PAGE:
WEARABLE BLOOD ALCOHOL MONITORS
You’ve seen the ankle bracelets that some people are ordered by the court to wear to monitor their whereabouts while under house arrest. And you are probably aware of the Ignition Interlock Devices (IID) that are being ordered in many counties in California after conviction on a DUI. Here’s a new one that will probably become a new tool in the state’s ever sophisticated ways to regulate drunk driving: Wearable Blood Alcohol Monitors.
Several wearable blood alcohol monitors have been developed and will soon be available to law enforcement and the public. One of these devices—a type of skin patch— has been developed by UC San Diego engineers. It is described as a “temporary tattoo” that sticks to the skin and electrochemically detects alcohol levels through the wearer’s sweat. Maybe they decided to describe it as a “tattoo” rather than a skin patch to make it sound more appealing. In order to read the results, a small electronic circuit board is connected to the tattoo by a magnet and the results are communicated via Bluetooth.
The researchers have tested this device and say that it provides an accurate BAC reading even after repeated bending and shaking of the tattoo. The researchers are currently working on a version that will continuously monitor alcohol levels for 24 hours. This device has several applications. It could be used by the end consumer who wants to monitor his or her BAC so as to avoid driving over the DUI threshold limit. This device, or something like it, could also be utilized by the courts. Like an ankle bracelet monitor or an IID, the court of the near future could order DUI offenders to wear this monitor at all times he or she is driving. If he or she is pulled over, the cop will have the information that the driver is being monitored and check instantly whether the driver has any alcohol in his or her blood. (There is a zero-tolerance condition of DUI probation.)
Another device soon to be offered on the consumer market is the “BACtrack Skyn.” Catchy name. The US government runs “challenges” every year, awarding monetary prizes to winners. One such challenge in 2015 was to design and produce a device that could be worn, which is inconspicuous and low profile, that will monitor blood alcohol levels in real time. The prize was awarded to the BACtrak Skyn in May 2016. The company that developed this device received prize money of $200,000. The BACtrak Skyn is worn on the wrist like a watch or it can be integrated into an Apple Watch band. It continuously monitors the wearer’s blood alcohol levels using fuel cell technology and like the “tattoo,” measures the alcohol levels via the person’s sweat. It too sends the data via Bluetooth.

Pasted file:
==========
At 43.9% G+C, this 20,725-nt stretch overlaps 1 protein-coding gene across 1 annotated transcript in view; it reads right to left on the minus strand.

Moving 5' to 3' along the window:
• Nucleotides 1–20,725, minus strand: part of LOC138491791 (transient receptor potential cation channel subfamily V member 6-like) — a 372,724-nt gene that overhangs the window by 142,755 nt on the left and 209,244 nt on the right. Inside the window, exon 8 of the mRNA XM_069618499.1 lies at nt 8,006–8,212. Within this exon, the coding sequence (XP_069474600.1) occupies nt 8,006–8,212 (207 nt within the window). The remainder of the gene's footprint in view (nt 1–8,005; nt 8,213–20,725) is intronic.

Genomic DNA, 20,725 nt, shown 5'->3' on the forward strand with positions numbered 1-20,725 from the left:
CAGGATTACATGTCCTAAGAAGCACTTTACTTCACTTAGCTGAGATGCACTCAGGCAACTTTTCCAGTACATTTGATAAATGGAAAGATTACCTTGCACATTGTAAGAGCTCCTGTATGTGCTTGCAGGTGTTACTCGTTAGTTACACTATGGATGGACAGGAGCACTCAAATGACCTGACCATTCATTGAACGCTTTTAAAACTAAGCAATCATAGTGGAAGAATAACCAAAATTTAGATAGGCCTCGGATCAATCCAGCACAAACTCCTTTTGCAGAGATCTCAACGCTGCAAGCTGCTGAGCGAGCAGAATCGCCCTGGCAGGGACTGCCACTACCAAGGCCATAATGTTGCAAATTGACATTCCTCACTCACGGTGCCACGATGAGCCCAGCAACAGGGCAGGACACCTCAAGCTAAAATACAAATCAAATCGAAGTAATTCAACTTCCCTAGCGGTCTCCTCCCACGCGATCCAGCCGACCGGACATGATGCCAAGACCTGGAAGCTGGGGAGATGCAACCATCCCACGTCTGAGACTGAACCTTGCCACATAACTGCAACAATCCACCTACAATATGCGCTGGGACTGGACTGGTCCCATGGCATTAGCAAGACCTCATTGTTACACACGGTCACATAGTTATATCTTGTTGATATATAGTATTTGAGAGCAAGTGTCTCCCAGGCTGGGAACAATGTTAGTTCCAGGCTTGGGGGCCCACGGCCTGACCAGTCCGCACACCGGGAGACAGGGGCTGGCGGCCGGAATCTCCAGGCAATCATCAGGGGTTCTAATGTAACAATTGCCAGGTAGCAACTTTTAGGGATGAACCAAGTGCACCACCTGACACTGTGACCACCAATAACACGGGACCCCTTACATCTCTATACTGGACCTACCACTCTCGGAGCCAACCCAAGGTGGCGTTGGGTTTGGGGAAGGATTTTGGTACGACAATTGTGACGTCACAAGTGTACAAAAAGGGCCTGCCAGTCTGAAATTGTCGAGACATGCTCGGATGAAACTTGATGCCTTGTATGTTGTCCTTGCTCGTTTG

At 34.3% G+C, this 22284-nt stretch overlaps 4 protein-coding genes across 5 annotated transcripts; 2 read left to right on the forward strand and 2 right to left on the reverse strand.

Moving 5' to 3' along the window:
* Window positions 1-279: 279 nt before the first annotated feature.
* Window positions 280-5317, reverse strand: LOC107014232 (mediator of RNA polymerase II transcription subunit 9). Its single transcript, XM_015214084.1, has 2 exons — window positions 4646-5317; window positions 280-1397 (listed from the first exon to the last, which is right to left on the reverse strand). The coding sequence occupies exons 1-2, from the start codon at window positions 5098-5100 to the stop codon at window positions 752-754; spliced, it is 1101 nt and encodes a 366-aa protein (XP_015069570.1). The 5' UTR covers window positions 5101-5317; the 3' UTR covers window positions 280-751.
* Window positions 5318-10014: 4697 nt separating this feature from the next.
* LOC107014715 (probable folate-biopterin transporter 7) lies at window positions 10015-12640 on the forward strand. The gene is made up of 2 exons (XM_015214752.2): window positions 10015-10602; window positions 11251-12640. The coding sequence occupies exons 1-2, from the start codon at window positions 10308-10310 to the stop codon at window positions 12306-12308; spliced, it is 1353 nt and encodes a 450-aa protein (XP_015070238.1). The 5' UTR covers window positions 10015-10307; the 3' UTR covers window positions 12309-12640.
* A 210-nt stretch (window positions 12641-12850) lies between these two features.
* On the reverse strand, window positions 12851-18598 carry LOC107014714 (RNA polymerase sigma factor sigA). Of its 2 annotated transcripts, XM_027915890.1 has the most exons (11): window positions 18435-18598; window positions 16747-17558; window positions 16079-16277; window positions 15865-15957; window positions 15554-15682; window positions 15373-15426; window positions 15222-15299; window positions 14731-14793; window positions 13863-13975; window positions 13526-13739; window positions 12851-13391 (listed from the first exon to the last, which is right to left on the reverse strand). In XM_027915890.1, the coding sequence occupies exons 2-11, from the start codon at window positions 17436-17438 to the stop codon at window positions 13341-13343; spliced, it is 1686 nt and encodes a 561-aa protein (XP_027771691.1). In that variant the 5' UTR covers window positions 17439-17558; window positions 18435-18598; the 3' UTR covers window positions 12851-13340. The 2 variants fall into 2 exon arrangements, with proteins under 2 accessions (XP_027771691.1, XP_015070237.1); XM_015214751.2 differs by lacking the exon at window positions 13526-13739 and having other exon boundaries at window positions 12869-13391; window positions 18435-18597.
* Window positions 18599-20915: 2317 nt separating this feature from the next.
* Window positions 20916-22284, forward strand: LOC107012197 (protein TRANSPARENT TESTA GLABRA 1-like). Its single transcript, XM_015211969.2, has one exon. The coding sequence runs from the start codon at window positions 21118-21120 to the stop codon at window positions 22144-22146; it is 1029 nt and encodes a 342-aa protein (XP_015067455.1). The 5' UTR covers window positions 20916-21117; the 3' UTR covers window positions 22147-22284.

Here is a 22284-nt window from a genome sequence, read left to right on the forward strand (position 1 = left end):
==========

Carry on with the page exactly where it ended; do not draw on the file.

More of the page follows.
The BACtrack Skyn is currently being promoted as a device for consumers as a way to notify the wearer that his or her BAC is increasing and to slow down or stop drinking. But this type of technology could certainly serve as a continuous monitor for use by probation officers or the police.
Expect some form of this technology to join the courts’ tool box. DUI offenders could be ordered, as a condition of probation, to wear a device whenever they are driving that monitors whether they have any alcohol in their blood. And perhaps it sounds dystopian, but conceivably there could be a future law that requires every driver to wear some kind of blood alcohol monitor. Of course, by then we will all be getting around in driverless cars so I wouldn’t sweat it.
William Weinberg has almost 25 years of experience defending drivers charged with driving under the influence. You may consult with him about your DUI matter by contacting him at his Irvine office at 949-474-8008 or emailing him at Bill@williamweinberg.com